They wait till I pass, then swoop down from the tree tops and skirt along almost at ground level before the final attack run towards my head. Sometimes I speed up so they can't catch me, which requires about 50km/h. Sometimes I slow down to let them catch me. I think they don't actually want to hit the target (me) because most of the time they adjust their speed to avoid contact. But occasionally they misjudge and hit me right in the back of the helmet. At which point they panic, or get disorientated, or something, and take a few moments to recompose themselves before flying off satisfied the job was successful.

Putting cable ties on the helmet with the ends pointing outwards will stop the magpies from hitting also. But I don't really care. It is kind of fun to race with them, and adjust speeds to see what they will do.

Dr Sardonicus 2019-03-19 14:02

Re: Magpies
[QUOTE=retina;511128]During breeding season magpies will chase me on my bike.[/QUOTE]The magpies I'm familiar with are black-billed magpies ([i] Pica hudsonia[/i]). I've never heard of them doing that. Hmm... <google google>. How 'bout that! It seems that [i]another[/i] species of magpie is well known for this behavior.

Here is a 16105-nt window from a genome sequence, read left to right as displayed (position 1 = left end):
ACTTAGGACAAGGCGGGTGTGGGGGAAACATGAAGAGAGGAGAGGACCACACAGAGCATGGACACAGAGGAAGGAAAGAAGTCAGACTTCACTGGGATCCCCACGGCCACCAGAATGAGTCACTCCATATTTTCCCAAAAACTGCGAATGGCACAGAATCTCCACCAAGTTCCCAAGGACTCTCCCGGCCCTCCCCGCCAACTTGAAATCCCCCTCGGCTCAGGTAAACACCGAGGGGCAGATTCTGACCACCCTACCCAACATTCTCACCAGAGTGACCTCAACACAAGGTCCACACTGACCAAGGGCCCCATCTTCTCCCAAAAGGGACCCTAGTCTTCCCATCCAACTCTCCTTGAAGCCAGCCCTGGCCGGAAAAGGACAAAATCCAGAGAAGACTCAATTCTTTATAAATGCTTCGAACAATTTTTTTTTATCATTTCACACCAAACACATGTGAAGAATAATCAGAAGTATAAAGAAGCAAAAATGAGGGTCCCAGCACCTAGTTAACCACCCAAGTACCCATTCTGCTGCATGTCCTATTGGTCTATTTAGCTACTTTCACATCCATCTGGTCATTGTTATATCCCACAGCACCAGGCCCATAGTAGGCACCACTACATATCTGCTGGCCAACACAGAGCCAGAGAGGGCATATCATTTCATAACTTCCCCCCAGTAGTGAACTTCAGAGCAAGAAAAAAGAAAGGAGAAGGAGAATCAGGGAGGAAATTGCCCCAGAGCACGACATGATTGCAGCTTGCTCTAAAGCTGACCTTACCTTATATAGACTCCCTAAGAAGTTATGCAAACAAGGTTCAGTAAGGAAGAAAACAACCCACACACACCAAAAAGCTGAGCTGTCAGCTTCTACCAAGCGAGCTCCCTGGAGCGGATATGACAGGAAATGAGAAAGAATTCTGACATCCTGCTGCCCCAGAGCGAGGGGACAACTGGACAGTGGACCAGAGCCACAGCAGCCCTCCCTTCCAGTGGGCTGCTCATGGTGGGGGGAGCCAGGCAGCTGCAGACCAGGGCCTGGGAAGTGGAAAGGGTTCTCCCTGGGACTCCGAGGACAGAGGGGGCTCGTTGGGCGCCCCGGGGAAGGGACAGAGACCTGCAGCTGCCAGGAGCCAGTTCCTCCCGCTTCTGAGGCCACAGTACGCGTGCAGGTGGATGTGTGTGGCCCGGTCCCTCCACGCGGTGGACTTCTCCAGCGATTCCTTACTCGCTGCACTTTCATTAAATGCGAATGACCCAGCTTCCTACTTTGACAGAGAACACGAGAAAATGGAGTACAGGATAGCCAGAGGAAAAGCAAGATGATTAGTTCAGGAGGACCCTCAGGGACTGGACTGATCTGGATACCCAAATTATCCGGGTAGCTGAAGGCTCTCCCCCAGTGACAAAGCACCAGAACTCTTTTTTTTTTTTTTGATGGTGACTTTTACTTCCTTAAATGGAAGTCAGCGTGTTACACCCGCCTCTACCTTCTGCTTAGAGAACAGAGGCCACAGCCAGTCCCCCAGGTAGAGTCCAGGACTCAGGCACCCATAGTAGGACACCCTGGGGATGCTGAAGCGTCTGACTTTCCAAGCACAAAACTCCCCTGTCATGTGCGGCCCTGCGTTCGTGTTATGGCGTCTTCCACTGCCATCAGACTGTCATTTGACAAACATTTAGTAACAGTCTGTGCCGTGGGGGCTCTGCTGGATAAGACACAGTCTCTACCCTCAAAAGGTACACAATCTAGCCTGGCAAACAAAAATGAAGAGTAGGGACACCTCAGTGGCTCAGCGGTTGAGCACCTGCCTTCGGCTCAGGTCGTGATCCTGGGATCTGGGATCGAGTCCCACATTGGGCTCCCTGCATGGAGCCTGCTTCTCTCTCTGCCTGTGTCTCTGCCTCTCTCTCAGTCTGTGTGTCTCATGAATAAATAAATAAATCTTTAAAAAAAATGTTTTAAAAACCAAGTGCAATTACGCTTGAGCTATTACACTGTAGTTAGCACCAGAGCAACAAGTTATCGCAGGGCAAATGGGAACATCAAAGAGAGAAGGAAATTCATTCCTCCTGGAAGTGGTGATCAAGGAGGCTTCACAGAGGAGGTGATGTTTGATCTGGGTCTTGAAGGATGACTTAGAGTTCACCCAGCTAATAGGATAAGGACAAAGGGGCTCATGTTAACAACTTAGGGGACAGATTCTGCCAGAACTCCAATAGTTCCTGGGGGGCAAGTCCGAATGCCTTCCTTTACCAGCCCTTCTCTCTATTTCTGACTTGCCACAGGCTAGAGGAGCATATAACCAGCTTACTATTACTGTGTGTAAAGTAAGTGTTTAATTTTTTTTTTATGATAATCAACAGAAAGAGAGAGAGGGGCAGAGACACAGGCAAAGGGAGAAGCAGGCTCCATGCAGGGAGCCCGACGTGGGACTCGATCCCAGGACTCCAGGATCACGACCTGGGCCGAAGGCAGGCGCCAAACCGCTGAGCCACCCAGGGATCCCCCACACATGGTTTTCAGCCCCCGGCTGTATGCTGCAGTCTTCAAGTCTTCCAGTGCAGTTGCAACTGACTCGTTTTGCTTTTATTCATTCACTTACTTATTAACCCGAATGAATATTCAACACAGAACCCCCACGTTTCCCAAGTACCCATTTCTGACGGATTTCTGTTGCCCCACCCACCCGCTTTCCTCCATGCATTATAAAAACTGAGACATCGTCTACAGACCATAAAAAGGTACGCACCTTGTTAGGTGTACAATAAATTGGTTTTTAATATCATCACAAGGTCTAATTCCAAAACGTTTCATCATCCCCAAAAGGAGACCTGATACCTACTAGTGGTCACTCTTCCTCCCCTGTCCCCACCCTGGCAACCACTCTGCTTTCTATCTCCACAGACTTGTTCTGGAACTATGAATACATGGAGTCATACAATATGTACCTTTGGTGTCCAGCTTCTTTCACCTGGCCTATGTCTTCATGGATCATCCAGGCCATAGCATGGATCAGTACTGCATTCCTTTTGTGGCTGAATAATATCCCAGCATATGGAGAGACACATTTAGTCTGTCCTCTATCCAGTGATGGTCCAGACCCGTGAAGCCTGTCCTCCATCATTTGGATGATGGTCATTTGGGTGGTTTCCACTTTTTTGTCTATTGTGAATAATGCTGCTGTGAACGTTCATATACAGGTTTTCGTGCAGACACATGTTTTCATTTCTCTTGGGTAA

Magpies are not fussy eaters. They eat berries, insects, and just about anything else they can get down the gullet. They will dine on putrescent, maggot-ridden carrion that would gag a vulture. Magpies are corvids, so are quite clever birds. They can figure out traffic signals well enough to grab a quick meal.

One summer I was bicycling along one busy street, and usually had to stop at the light at the intersection with a major thoroughfare. Just past the intersection, a "parliament" of magpies (I looked it up) descended to the edge of the road to dine on some road kill, which I could smell from across the intersection. When the light changed and car engines started to rev up, the magpies took off. The road kill was a dead skunk (which is one reason I could smell it from so far away). The sight of the magpies taking off thus made an interesting study in black and white.